Controversy Over Meal Trend Explained

  • “Girl dinner,” or arranging your favorite foods nicely on a plate, has gone viral on TikTok.
  • One nutritionist said she thinks the meals encourage us to eat what we desire, which is ultimately very satisfying.
  • But some have criticized the trend, arguing it may lead to unhealthy eating habits.

A new trend showing aesthetically pleasing, easy-to-prepare food has taken over TikTok. It’s called the “girl dinner,” and it involves essentially putting a bunch of food you might have in your refrigerator together to make a meal.

Popular snacks featured in a typical “girl dinner” include cheese, salami, olives, pickles, fruit, vegetables, bread, and eggs. They are typically arranged nicely on a plate, so it feels like a special treat.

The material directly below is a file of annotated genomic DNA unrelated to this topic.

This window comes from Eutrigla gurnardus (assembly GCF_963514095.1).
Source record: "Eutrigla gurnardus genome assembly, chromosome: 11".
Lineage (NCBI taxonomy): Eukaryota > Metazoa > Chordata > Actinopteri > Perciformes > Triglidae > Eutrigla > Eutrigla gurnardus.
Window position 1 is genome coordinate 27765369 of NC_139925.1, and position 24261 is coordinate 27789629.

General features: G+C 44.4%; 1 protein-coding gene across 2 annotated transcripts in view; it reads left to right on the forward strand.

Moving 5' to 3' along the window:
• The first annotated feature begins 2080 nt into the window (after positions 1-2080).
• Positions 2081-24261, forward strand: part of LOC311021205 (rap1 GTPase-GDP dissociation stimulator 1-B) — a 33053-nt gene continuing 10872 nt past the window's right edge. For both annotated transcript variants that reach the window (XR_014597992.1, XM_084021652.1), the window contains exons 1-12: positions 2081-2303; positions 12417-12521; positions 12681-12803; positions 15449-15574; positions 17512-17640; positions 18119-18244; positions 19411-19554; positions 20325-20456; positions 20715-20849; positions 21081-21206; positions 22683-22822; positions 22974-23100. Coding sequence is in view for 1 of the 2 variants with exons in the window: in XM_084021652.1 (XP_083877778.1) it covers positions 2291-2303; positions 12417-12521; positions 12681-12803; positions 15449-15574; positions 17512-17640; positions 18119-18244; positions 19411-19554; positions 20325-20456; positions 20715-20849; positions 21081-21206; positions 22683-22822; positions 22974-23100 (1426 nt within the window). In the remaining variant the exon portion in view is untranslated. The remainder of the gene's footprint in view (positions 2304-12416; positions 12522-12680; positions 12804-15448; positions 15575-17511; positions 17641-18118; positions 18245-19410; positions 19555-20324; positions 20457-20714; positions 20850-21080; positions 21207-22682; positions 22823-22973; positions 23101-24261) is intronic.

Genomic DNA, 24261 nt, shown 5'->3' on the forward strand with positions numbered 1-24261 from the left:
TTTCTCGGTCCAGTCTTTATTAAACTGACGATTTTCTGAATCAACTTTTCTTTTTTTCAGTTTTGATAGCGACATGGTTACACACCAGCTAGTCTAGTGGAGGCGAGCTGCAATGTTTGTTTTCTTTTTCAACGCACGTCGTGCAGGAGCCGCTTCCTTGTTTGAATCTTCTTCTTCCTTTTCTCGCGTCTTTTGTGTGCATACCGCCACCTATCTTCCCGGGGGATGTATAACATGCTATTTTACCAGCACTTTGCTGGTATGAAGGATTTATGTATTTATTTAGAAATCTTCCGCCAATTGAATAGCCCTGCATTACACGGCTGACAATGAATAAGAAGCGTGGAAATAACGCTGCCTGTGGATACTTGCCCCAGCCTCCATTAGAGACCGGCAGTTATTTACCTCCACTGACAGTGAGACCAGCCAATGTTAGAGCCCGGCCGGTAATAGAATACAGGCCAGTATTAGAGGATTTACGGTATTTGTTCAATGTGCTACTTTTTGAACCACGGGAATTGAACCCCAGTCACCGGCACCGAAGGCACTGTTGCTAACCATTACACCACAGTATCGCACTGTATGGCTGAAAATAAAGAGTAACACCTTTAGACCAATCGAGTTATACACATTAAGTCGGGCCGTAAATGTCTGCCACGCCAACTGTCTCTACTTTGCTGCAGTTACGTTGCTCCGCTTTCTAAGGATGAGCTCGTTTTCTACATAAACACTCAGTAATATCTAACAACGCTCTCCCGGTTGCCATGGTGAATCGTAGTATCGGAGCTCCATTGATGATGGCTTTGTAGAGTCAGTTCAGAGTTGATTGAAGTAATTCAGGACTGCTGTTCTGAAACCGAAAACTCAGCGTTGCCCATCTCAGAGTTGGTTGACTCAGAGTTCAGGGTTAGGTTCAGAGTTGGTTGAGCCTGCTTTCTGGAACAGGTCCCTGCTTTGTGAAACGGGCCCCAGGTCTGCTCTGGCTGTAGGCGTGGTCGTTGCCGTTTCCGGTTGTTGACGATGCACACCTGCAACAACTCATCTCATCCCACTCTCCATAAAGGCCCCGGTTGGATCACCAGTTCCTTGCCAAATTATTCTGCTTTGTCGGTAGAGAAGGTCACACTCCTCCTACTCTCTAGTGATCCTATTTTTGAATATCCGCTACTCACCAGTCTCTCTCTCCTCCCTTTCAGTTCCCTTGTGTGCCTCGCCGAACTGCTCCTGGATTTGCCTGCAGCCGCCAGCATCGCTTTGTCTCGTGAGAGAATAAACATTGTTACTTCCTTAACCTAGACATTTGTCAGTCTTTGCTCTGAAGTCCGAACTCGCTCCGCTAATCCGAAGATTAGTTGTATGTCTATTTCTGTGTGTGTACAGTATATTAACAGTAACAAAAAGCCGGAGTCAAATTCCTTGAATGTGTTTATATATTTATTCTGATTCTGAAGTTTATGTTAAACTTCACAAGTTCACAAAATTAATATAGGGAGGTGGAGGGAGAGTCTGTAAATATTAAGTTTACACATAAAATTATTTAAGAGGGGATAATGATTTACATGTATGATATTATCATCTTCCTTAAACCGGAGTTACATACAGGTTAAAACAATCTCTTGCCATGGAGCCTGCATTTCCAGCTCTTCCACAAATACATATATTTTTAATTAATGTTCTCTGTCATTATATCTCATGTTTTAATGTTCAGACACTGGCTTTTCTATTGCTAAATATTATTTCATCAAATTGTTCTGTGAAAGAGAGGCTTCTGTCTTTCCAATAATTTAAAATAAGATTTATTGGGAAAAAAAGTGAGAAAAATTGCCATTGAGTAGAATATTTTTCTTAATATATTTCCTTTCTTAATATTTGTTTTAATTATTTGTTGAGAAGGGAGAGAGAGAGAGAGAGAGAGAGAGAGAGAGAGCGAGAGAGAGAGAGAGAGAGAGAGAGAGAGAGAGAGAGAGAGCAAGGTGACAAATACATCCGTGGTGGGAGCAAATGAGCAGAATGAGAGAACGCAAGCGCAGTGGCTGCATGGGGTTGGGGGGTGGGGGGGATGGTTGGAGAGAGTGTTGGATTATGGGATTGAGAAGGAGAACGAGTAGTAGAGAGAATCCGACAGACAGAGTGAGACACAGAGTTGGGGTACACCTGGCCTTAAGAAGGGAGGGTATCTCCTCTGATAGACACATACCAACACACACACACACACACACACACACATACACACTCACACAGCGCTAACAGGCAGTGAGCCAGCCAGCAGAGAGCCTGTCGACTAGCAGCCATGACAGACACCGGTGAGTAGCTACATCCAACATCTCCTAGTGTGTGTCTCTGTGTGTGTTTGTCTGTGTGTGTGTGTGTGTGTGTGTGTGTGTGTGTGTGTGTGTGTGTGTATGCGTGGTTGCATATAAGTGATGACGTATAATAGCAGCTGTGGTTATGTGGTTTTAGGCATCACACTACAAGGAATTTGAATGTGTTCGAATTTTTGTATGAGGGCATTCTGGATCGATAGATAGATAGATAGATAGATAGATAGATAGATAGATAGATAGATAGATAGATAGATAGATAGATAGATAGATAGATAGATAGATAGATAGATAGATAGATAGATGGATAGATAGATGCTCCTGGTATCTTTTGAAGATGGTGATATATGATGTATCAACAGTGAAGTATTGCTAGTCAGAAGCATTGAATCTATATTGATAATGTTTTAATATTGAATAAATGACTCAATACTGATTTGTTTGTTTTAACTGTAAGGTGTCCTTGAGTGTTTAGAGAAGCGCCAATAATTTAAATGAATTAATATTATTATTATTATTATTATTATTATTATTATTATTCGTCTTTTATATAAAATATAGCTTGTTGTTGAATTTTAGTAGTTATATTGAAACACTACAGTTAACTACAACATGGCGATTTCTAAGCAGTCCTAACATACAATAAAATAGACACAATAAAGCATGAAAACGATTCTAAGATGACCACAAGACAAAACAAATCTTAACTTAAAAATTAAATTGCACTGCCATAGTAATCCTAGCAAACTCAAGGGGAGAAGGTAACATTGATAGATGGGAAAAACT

The trend even has its catchy jingle — a woman singing “Girl dinner” over and over again to the sound of upbeat music. So far, the sound has been used in over 2,300 videos.

The term “girl dinner” was coined by Olivia Maher, 28, who lives in Los Angeles, when she posted a video of her dinner of bread, cheese, grapes, and wine on May 12.

In the video, which now has over 1.2 million views, she said, “I cannot find the TikTok right now but a girl just came on here and said how in medieval times peasants had to eat nothing but bread and cheese and how awful that was, and she was like, ‘that’s my ideal meal’. This is my dinner. I call this ‘girl dinner’ or ‘medieval peasant.'”

“The name ‘girl dinner’ came to me while on a ‘hot girl walk’ with a friend discussing our favorite low-maintenance way to eat when our boyfriends aren’t around,” Maher told Insider, referring to a viral TikTok label given to intentional walks.